In 2010, Rothstein was convicted in a $1.4 billion Ponzi scheme and sentenced to 50 years in prison. Rothstein’s testimony in a related case provided fodder now being used by Republicans to attack Crist in a TV ad.

"Convicted swindler Scott Rothstein bought expensive things with stolen money. He even bought a governor," says the narrator. "Rothstein boasted about contributing huge sums of money to the campaign of then Gov. Charlie Crist and the influence it gave him over judicial appointments. Now cooperating with prosecutors, Scott Rothstein admits he gave hundreds of thousands of campaign cash to control Crist’s appointments of key state judges."

Florida newspapers have extensively covered Rothstein’s case over the years. We wanted to know if the facts matched up with the ad’s brief description. To do that, we reviewed everything we could find on the case and conducted new interviews of people who had dealings with Rothstein on judicial appointments.

What we found doesn’t reflect well on Crist, who took Rothstein’s money and placed him on a key commission that selected judges.

But we also failed to find hard evidence that Rothstein actually controlled Crist’s judicial appointments as the ad claims. Those who served on a judicial nominating commission with him painted a portrait of someone who was all style but not much substance. Turn to PolitiFact Florida for our rating and the full fact-check.

August 22, 2014

RPOF's Pants on Fire claim about Obamacare

Health insurers want to raise rates in 2015, Florida’s regulatory agency is largely powerless to stop it, and the Republican Party of Florida wants you to believe it’s all the federal government’s fault.

By extension, the state GOP implies Democratic gubernatorial candidate Charlie Crist is worth some blame, too, since he’s come out in support of the law. During aFacebook Q&A on Aug. 6, someone asked Crist if he planned on reinstating the state insurance commissioner’s power to renegotiate 2015 rates in time to affect how much those rates cost.

"Absolutely," Crist replied. "The fact that we have a law on the books under Rick Scott that says the Office of Insurance Regulation can't regulate insurance is astounding. We deserve better, you deserve better."

But the state Republican Party was quick to contradict Crist, making the first comment on that response.

"Wrong, Charlie," the GOP’s Facebook account wrote. "It's Obamacare that prevents OIR (the Office of Insurance Regulation) from regulating insurance … a law that you think is great even though premiums will go up by double digits for Floridians."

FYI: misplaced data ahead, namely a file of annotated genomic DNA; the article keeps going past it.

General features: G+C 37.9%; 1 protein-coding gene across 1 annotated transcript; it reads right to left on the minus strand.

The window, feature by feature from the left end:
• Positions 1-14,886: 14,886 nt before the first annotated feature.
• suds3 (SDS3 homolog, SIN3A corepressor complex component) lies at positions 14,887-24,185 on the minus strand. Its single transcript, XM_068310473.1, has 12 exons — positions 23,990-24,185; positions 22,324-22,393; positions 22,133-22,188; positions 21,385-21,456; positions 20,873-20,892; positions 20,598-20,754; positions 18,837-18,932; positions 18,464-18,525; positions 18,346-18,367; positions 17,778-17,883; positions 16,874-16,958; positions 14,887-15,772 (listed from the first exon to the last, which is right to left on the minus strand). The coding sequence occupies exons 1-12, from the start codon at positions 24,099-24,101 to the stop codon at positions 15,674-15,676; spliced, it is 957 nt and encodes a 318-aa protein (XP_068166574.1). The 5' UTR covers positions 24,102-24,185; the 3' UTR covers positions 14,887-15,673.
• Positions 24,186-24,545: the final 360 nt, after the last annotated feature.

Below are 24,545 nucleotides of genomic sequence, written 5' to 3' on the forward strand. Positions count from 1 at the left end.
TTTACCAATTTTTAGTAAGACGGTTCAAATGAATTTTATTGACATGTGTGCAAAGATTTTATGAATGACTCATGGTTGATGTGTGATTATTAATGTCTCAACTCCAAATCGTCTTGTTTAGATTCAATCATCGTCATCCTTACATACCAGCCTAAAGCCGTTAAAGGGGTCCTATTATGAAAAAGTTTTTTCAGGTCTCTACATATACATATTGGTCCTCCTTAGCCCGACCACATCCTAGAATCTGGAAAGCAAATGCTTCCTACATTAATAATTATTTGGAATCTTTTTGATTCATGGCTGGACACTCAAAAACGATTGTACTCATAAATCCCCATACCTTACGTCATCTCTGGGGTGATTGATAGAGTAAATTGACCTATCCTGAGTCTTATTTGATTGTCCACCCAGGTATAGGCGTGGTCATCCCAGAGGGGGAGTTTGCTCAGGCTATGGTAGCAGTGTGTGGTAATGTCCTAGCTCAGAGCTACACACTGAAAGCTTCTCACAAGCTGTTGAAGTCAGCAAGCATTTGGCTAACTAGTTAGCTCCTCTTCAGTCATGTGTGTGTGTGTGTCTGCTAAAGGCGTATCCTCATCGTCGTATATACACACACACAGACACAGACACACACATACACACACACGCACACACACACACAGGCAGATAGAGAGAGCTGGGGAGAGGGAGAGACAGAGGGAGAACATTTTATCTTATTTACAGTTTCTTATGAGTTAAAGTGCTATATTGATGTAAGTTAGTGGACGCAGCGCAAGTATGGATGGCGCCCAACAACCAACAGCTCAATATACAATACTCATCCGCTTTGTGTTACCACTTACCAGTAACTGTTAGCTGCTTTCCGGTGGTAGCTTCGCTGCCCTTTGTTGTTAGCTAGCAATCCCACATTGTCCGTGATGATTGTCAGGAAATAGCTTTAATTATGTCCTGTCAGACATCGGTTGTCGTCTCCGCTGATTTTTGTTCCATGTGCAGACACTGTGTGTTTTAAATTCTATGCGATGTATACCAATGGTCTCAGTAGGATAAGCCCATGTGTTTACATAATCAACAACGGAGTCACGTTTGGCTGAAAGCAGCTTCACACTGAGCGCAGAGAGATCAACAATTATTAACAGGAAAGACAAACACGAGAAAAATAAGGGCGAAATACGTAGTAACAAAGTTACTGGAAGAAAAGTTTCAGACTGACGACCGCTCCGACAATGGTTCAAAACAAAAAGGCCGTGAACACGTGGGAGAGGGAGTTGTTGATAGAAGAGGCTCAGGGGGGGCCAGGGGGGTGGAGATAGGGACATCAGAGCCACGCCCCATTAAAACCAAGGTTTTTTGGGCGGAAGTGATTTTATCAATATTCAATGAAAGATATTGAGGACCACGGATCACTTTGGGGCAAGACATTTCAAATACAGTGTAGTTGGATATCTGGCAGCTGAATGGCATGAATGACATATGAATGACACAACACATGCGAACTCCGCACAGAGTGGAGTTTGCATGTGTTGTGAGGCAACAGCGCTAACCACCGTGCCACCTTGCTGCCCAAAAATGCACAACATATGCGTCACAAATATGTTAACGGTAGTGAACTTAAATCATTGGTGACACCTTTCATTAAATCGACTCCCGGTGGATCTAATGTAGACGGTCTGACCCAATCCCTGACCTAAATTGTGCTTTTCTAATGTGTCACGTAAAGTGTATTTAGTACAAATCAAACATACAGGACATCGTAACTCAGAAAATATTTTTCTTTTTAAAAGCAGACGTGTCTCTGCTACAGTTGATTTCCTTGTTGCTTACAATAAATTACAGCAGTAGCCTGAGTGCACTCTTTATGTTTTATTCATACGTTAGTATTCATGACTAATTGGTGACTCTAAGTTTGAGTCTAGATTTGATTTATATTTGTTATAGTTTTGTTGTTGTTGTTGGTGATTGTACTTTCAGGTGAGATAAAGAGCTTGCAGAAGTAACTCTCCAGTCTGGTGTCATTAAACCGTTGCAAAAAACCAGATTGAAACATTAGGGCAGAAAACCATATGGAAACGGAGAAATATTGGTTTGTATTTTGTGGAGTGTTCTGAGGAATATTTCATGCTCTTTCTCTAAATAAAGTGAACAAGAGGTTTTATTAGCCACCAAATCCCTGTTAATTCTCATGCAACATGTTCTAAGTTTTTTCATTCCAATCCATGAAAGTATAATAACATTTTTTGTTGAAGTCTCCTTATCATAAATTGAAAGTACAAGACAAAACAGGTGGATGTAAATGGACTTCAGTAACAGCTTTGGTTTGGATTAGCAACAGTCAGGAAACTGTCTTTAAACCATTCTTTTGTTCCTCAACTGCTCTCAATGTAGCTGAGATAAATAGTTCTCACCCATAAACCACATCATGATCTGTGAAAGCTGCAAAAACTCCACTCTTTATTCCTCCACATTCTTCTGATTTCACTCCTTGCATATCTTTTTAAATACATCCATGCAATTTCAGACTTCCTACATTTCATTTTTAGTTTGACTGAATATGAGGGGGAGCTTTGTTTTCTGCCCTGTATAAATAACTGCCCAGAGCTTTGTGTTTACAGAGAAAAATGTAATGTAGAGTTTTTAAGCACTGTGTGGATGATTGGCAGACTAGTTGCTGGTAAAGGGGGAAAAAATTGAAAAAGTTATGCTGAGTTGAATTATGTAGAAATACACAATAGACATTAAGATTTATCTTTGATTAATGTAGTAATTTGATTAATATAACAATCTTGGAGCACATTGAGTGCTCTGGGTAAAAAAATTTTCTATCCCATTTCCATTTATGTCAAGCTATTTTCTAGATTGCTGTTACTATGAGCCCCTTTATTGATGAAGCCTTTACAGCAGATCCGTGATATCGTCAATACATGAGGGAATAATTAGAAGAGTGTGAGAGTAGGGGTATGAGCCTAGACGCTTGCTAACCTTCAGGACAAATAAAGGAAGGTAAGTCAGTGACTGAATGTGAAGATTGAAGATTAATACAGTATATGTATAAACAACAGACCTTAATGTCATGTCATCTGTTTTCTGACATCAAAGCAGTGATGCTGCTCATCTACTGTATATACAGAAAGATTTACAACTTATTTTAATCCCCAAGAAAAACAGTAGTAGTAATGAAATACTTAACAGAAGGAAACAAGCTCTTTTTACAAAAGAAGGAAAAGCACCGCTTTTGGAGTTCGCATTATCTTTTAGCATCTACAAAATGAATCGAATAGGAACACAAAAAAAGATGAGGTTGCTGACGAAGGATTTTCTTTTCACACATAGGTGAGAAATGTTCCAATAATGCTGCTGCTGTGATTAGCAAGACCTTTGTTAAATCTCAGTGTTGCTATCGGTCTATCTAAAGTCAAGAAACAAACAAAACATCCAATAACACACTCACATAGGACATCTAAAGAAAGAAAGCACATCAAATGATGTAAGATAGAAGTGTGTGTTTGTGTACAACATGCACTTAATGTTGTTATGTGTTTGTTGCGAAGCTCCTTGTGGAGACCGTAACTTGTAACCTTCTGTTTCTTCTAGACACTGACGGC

So who’s right? Does Obamacare keep Florida’s insurance regulator from regulating insurance? We’re not going to make you fill out dozens of forms in triplicate to find out, because we’ve got you covered.

Turn to Joshua Gillin's fact-check at PolitiFact Florida.

August 20, 2014

Yawn. RPOF files another Crist-billboard complaint




The Republican Party of Florida filed a complaint with the the Florida Elections Commission against the Charlie Crist campaign this week for allegedly failing to include the mandatory prominent disclaimers  that tell people who is paying for the ad. Yawn. Seemed like yet another petty complaint that nobody other than a couple campaign workers actually cares about.

This is the second Crist-billboard complaint RPOF has filed. The previous one was thrown out.

To us, the real scandal would be if the Charlie Crist campaign spent money to erect big billboards near his hometown where his name ID already is 99 percent. Turns out, the billboard were in-kind donations from W.S. Media Inc. of Sarasota, an outfit connected with chiropractor and longtime Crist ally Gary Kompothecras and Jay Burmer, another longtime Crist friend and political operative who works with Mr. 800-Ask-Gary.

The Crist campaign of course scoffed at the complaint and sent an image of their billboard clearly showing the disclaimer. That should put the matter to rest, except that the image released by the Crist campaign is nonsense. In reality, the billboard's disclaimer is virtually invisible. 

Does it matter? Not a bit to normal voters. It might to the Florida Elections Commission, however.

August 15, 2014

False ad by RPOF pins blame on Crist for Duke fiasco

Failed nuclear projects by utility provider Duke Energy have suddenly electrified both sides of this year’s gubernatorial campaign.

After environmentalist PAC NextGen Climateran an ad accusing Gov. Rick Scott of not doing anything to stop the North Carolina company from fleecing consumers, the Republican Party of Florida responded withits own commercial pointing fingers at former Gov. Charlie Crist.

"Crist made it easier for Duke to take your money," the narrator of the Aug. 12, 2014, ad says. "Crist signed a law helping Duke get billions, while Rick Scott put a stop to the Crist giveaway."

PolitiFact Florida already reviewed whether Scott allowed Duke to take ratepayers’ money; we found the claim Half True largely because Scott didn’t say much of anything about the issue. But did Crist have anything to do with the company taking money for doomed nuclear power plant plans? We’ll check this bill line by line. Turn to PolitiFact Florida for our fact-check.

This fact-check was written by Joshua Gillin.

July 22, 2014

RPOF's new ad trifecta: Spanish-speaking women teachers praise Rick Scott over education